Part of that means giving large pours dedicated curing efforts. After all, pours with large surface areas or high thicknesses will gain additional temperature from sun exposure. That can lead to thermal cracks or a dry, scaly surface without the right care.

That’s not the only thing that heat affects, though. It also impacts material choices. Contractors need to select the right building envelope materials and even find other materials capable of withstanding intense sunlight that are needed in areas where they weren’t before. This is especially the case for external waterproofing membranes, which can blister, crack, or cause difficulty with curing concrete under intense heat.

Once the construction part is done and the concrete structure has been built, some summer temperature challenges remain. For instance, south-facing residents will encounter increased interior temperatures, insulation challenges, and likely higher energy costs for summer cooling. These in turn often require the contractor to return and add items like window coverings at no additional cost to the residents.

A rainbow juts out from a storm cloud overtop a dirt road that is bordered by prairie ground.

It Shows That Climate Factors Are Key to a Project’s Success

While the rest of Canada and other regions around the world might not face the exact same climate challenges BC does, it’s clear that climate factors do leave an impact on construction. If contractors aren’t careful, they can do a lot of damage, such as leaving behind a concrete road riddled with potholes or worse.

Unfortunately, it’s also true that construction schedules are unforgiving and non-negotiable with hard deadlines to be met and occupants looking to move in.

When climate challenges threaten to impact the progress of construction, emotions can run high and lead to high-pressure decisions, rushed jobs, and cut corners. The results of these often don’t become evident until the late stages of construction when they become high-priority deficiencies. In extreme cases, they will become high-profile deficiencies that make international headlines, impact the reputation of builders, and provide a learning opportunity for years to come.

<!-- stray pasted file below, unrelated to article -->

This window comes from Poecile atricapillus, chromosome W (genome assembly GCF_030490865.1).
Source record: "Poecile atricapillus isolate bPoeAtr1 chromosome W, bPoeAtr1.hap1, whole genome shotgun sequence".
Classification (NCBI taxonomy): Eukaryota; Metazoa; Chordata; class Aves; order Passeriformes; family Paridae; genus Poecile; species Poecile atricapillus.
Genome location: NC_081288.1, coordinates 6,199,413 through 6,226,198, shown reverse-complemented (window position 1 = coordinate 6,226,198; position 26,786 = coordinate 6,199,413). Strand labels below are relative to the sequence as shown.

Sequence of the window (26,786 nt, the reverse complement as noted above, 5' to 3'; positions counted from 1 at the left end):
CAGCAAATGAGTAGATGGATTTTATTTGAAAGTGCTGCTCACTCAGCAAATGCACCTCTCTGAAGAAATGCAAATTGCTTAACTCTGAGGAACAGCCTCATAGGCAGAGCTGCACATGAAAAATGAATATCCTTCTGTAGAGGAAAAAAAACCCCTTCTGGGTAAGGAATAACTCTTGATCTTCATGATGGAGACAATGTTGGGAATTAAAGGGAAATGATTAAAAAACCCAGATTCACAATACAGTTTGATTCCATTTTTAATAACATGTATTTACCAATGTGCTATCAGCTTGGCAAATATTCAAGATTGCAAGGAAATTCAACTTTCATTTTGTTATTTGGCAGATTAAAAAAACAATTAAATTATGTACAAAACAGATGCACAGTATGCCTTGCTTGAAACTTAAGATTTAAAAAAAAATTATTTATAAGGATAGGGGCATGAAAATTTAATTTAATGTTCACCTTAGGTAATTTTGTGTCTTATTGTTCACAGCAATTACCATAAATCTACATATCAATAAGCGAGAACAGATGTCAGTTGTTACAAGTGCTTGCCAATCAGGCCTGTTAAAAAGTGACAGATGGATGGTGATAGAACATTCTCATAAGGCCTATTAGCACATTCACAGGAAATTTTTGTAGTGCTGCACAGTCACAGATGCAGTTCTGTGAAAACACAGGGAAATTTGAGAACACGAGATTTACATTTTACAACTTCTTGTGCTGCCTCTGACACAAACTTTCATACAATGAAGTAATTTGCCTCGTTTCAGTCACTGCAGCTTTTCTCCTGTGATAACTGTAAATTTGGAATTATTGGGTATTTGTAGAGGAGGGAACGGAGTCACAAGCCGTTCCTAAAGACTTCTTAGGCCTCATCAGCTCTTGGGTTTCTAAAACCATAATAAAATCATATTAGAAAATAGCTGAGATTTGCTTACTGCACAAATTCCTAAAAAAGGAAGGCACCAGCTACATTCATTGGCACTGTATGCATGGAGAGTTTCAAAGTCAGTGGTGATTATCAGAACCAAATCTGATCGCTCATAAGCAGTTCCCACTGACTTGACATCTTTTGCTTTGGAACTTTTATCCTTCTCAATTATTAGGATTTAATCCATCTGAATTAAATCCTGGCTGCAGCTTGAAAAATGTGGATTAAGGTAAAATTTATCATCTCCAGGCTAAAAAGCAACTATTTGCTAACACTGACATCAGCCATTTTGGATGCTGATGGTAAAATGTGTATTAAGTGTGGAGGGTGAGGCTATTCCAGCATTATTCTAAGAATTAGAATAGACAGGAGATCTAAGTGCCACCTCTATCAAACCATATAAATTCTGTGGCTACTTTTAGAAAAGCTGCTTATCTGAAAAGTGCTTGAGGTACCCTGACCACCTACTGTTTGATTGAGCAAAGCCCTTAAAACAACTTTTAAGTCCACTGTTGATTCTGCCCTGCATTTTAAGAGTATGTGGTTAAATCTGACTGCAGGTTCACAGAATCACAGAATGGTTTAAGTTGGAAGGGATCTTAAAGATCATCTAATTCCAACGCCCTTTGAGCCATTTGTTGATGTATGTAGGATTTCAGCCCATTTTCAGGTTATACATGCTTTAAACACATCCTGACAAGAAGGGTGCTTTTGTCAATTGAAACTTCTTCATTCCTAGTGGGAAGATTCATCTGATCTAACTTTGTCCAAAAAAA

The roof collapse at Station Square is an enduring example of the impact of deficiencies that happen from rushing work. At the time, it did help shorten the costs and timeline of construction. But it also led to provincial and federal changes to architectural and engineering policies. This is due to the investigation, which determined that the building’s structural roof beams had not been properly supported nor sufficiently sized to support the load of rooftop parking. This deficient design wasn’t evident until opening day when the parking area was used for the first time and the live load of vehicles overcame the strength of the roof. The result was 21 personal injuries, 20 damaged vehicles, a string of lawsuits, and thankfully, no fatalities.

It’s a lot of resulting damage that could have been avoided with more careful consideration of outside elements.

Three architects and engineers discuss work progress while standing on a partially developed concrete structure.

In Short, Deadlines Are Always Tight, but Quality Still Matters

No one plans to construct a poorly formed concrete structure. But the need to meet tight deadlines can make it easy to end up doing so. While time is always short, issues such as climate factors need to remain top of mind. Otherwise, you can end up with a shorter construction schedule and an even shorter-lived building.